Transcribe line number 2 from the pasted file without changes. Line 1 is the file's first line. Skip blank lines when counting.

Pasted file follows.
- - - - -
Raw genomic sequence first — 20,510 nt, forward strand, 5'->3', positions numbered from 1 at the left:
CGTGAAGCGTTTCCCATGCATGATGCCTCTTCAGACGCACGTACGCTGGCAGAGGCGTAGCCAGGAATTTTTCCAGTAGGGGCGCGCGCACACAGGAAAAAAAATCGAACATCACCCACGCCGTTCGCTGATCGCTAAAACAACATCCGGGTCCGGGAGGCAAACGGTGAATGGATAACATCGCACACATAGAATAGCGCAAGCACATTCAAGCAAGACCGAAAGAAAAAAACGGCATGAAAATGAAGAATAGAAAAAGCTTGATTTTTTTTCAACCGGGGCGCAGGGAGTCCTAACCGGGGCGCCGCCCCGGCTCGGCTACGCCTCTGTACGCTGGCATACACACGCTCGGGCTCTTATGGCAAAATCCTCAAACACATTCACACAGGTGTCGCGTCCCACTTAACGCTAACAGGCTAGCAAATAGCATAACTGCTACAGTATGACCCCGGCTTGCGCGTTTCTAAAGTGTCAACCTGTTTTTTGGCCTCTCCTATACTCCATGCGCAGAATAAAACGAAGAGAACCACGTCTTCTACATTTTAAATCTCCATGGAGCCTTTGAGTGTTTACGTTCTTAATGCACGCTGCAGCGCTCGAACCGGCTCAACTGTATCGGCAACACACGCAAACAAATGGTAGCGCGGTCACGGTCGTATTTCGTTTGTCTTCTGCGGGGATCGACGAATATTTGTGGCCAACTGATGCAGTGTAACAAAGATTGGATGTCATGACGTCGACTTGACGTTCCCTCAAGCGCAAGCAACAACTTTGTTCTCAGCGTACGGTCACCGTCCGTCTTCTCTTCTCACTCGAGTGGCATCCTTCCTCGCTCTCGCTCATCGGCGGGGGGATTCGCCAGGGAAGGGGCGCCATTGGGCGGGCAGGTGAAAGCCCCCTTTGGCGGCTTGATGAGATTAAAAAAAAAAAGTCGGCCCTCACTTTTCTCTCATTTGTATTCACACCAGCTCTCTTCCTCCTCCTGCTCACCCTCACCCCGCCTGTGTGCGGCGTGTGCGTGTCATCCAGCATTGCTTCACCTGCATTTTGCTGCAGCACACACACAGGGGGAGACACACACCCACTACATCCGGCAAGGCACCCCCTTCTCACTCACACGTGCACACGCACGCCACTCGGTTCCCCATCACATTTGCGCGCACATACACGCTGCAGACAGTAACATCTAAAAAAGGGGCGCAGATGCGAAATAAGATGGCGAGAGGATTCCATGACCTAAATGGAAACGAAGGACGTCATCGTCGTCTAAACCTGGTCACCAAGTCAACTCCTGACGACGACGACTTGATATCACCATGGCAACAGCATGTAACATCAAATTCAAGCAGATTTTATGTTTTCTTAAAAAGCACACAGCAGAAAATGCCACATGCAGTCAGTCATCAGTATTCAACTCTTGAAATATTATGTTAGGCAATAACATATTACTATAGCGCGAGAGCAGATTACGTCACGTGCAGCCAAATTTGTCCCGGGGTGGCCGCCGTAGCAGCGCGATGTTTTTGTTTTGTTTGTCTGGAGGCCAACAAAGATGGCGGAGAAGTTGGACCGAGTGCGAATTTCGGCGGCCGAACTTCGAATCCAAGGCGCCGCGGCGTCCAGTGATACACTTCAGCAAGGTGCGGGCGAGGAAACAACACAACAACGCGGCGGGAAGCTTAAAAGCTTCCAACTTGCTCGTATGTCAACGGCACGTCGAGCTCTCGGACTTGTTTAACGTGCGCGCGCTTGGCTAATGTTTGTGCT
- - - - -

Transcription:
CGTGAAGCGTTTCCCATGCATGATGCCTCTTCAGACGCACGTACGCTGGCAGAGGCGTAGCCAGGAATTTTTCCAGTAGGGGCGCGCGCACACAGGAAAAAAAATCGAACATCACCCACGCCGTTCGCTGATCGCTAAAACAACATCCGGGTCCGGGAGGCAAACGGTGAATGGATAACATCGCACACATAGAATAGCGCAAGCACATTCAAGCAAGACCGAAAGAAAAAAACGGCATGAAAATGAAGAATAGAAAAAGCTTGATTTTTTTTCAACCGGGGCGCAGGGAGTCCTAACCGGGGCGCCGCCCCGGCTCGGCTACGCCTCTGTACGCTGGCATACACACGCTCGGGCTCTTATGGCAAAATCCTCAAACACATTCACACAGGTGTCGCGTCCCACTTAACGCTAACAGGCTAGCAAATAGCATAACTGCTACAGTATGACCCCGGCTTGCGCGTTTCTAAAGTGTCAACCTGTTTTTTGGCCTCTCCTATACTCCATGCGCAGAATAAAACGAAGAGAACCACGTCTTCTACATTTTAAATCTCCATGGAGCCTTTGAGTGTTTACGTTCTTAATGCACGCTGCAGCGCTCGAACCGGCTCAACTGTATCGGCAACACACGCAAACAAATGGTAGCGCGGTCACGGTCGTATTTCGTTTGTCTTCTGCGGGGATCGACGAATATTTGTGGCCAACTGATGCAGTGTAACAAAGATTGGATGTCATGACGTCGACTTGACGTTCCCTCAAGCGCAAGCAACAACTTTGTTCTCAGCGTACGGTCACCGTCCGTCTTCTCTTCTCACTCGAGTGGCATCCTTCCTCGCTCTCGCTCATCGGCGGGGGGATTCGCCAGGGAAGGGGCGCCATTGGGCGGGCAGGTGAAAGCCCCCTTTGGCGGCTTGATGAGATTAAAAAAAAAAAGTCGGCCCTCACTTTTCTCTCATTTGTATTCACACCAGCTCTCTTCCTCCTCCTGCTCACCCTCACCCCGCCTGTGTGCGGCGTGTGCGTGTCATCCAGCATTGCTTCACCTGCATTTTGCTGCAGCACACACACAGGGGGAGACACACACCCACTACATCCGGCAAGGCACCCCCTTCTCACTCACACGTGCACACGCACGCCACTCGGTTCCCCATCACATTTGCGCGCACATACACGCTGCAGACAGTAACATCTAAAAAAGGGGCGCAGATGCGAAATAAGATGGCGAGAGGATTCCATGACCTAAATGGAAACGAAGGACGTCATCGTCGTCTAAACCTGGTCACCAAGTCAACTCCTGACGACGACGACTTGATATCACCATGGCAACAGCATGTAACATCAAATTCAAGCAGATTTTATGTTTTCTTAAAAAGCACACAGCAGAAAATGCCACATGCAGTCAGTCATCAGTATTCAACTCTTGAAATATTATGTTAGGCAATAACATATTACTATAGCGCGAGAGCAGATTACGTCACGTGCAGCCAAATTTGTCCCGGGGTGGCCGCCGTAGCAGCGCGATGTTTTTGTTTTGTTTGTCTGGAGGCCAACAAAGATGGCGGAGAAGTTGGACCGAGTGCGAATTTCGGCGGCCGAACTTCGAATCCAAGGCGCCGCGGCGTCCAGTGATACACTTCAGCAAGGTGCGGGCGAGGAAACAACACAACAACGCGGCGGGAAGCTTAAAAGCTTCCAACTTGCTCGTATGTCAACGGCACGTCGAGCTCTCGGACTTGTTTAACGTGCGCGCGCTTGGCTAATGTTTGTGCT